I have been a fan of iVillage (NASDAQ:IVIL) as an investment, even when buying into the Internet's popular estrogen-laden portal wasn't cool. If you go back to April 1999, when euphoric speculators bid up the shares to $130, and the nadir that followed after a string of steep losses sent the shares down to pennies, the road back to respectability has had its share of potholes.

iVillage's fortunes changed back in February when it posted the first profitable quarter in the company's history. While the following quarter produced a small loss, it did so on positive operating cash flow and accelerated revenue growth.

This was supposed to be the start of something good, bolting CFO notwithstanding. All this brings us to yesterday, when the company completed a stock offering that found it issuing 11.6 million new shares at $6 a pop. Say what?

I'm left unimpressed. Sure, the move more than quadruples the company's cash balance while doubling its book value, but what was the rush? After being an underage penny stock for so long, it's the equivalent of running off to Vegas to get punch-drunk on your 21st birthday.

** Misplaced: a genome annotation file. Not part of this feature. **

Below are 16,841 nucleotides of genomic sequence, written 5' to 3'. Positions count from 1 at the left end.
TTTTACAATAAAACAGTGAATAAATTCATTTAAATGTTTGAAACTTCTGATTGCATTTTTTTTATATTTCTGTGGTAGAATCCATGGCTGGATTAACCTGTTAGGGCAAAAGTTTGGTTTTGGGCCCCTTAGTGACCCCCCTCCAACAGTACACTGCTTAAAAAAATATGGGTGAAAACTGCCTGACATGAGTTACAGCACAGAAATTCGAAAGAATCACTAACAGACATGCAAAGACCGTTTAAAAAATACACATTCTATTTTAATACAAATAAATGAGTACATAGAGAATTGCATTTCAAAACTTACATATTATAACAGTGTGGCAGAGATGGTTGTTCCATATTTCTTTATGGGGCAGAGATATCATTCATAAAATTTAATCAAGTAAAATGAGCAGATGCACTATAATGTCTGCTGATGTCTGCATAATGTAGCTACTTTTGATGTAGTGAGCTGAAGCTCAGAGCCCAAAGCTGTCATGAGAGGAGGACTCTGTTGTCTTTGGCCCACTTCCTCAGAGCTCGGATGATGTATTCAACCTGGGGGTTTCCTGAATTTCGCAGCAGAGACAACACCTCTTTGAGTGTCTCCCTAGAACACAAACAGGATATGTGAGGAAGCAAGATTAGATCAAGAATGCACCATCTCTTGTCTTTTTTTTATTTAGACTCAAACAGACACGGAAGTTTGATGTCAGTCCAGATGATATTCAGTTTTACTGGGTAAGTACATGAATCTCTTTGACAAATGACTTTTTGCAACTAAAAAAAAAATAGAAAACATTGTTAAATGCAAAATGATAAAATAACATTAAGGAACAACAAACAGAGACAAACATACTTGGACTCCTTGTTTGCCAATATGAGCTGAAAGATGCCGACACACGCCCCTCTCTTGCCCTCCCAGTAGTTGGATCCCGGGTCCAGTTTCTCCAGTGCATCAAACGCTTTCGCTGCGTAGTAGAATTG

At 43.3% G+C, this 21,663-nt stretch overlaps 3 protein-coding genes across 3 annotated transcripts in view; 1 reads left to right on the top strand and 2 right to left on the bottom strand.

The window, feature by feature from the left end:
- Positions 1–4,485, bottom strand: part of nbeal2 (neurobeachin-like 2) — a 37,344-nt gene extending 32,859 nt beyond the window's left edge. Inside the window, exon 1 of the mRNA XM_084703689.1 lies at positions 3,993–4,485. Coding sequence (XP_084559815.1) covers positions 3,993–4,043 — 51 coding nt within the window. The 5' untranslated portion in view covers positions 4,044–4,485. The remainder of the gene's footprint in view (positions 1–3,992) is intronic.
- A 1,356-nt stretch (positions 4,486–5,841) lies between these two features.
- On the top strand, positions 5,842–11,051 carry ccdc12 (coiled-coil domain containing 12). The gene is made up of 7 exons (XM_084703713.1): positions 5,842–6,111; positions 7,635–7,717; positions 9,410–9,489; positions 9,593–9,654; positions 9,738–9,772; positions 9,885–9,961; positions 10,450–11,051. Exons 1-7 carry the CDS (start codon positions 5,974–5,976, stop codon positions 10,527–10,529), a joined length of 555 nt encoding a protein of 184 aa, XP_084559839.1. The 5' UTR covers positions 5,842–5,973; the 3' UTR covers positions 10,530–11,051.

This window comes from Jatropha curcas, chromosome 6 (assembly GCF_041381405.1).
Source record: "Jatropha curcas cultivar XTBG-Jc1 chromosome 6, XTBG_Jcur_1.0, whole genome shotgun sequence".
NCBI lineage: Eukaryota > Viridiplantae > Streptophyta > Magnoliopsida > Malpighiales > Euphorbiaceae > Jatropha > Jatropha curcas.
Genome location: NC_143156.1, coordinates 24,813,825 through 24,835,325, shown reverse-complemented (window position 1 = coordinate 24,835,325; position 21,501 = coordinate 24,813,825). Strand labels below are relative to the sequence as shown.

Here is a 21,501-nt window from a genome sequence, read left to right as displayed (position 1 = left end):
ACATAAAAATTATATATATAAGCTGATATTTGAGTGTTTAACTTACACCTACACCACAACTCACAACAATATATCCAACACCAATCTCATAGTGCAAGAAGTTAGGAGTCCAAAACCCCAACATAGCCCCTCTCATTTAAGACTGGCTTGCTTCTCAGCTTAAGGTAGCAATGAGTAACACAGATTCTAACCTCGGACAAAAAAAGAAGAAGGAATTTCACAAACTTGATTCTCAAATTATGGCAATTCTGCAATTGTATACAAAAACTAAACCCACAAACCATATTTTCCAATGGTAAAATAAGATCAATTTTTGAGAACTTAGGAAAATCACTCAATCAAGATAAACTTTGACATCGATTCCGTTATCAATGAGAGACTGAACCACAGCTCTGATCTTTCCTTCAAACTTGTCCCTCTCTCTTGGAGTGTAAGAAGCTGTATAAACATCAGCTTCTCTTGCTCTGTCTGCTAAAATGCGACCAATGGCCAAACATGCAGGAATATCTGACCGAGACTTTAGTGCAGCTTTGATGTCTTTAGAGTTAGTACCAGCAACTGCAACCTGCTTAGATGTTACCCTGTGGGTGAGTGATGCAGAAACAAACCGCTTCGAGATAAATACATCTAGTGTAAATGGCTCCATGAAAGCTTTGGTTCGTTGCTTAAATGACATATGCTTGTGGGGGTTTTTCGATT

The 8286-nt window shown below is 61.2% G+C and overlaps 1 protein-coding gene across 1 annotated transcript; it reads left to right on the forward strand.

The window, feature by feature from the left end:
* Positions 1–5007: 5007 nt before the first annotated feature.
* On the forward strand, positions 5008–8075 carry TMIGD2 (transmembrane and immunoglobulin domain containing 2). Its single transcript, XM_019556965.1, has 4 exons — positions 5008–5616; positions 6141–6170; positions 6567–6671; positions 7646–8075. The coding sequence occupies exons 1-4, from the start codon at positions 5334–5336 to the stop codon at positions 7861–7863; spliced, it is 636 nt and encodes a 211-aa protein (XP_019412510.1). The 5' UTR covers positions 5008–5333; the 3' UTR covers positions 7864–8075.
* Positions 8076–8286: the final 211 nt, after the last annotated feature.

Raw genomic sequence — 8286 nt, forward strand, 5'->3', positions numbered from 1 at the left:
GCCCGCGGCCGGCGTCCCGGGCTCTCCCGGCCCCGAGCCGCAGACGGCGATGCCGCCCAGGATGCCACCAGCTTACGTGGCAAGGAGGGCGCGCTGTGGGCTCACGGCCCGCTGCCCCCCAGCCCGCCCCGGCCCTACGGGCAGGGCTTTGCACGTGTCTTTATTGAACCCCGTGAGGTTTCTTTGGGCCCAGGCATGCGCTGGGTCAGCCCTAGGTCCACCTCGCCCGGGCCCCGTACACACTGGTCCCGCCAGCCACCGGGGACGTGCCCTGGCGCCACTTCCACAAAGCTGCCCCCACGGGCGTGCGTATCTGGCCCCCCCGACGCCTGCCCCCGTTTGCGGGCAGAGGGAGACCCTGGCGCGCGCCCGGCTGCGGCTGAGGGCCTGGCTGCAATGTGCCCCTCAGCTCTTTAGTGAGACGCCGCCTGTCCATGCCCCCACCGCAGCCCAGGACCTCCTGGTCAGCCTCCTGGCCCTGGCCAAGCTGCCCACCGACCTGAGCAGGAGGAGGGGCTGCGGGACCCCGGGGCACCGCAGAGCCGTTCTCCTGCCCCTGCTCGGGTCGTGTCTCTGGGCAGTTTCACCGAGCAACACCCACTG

If the company had been waiting this long to exhale, surely it could have waited a few quarters more. String together a few more nice financial reports, and the share price would have continued to appreciate, providing even more greenery with less share dilution. Doing so now makes one wonder if the company is as upbeat about its future as the fundamentals seem to suggest.

I see the temptation. Rates are rising, giving cash-rich companies a competitive advantage. Sector consolidation is bound to continue, and loading up the vault is a great way to lock up a role as a strategic acquirer. However, companies like Motley Fool Stock Advisor recommendations eBay (NASDAQ:EBAY) and Amazon (NASDAQ:AMZN) have had spectacular runs because of their fiscal consistency.

While it might be too much to expect prudence from a debutante, I figured that iVillage was better than this.

Do we need different portals for male and female users? Are there some Wall Street issues that matter more to women than to men? Does gender matter in deciding who will manage your money? All this and more in the Women & Investing discussion board. Only on Fool.com.

Longtime Fool contributor Rick Munarriz loves women so much that he married one. He does not own shares in any of the companies mentioned in this story.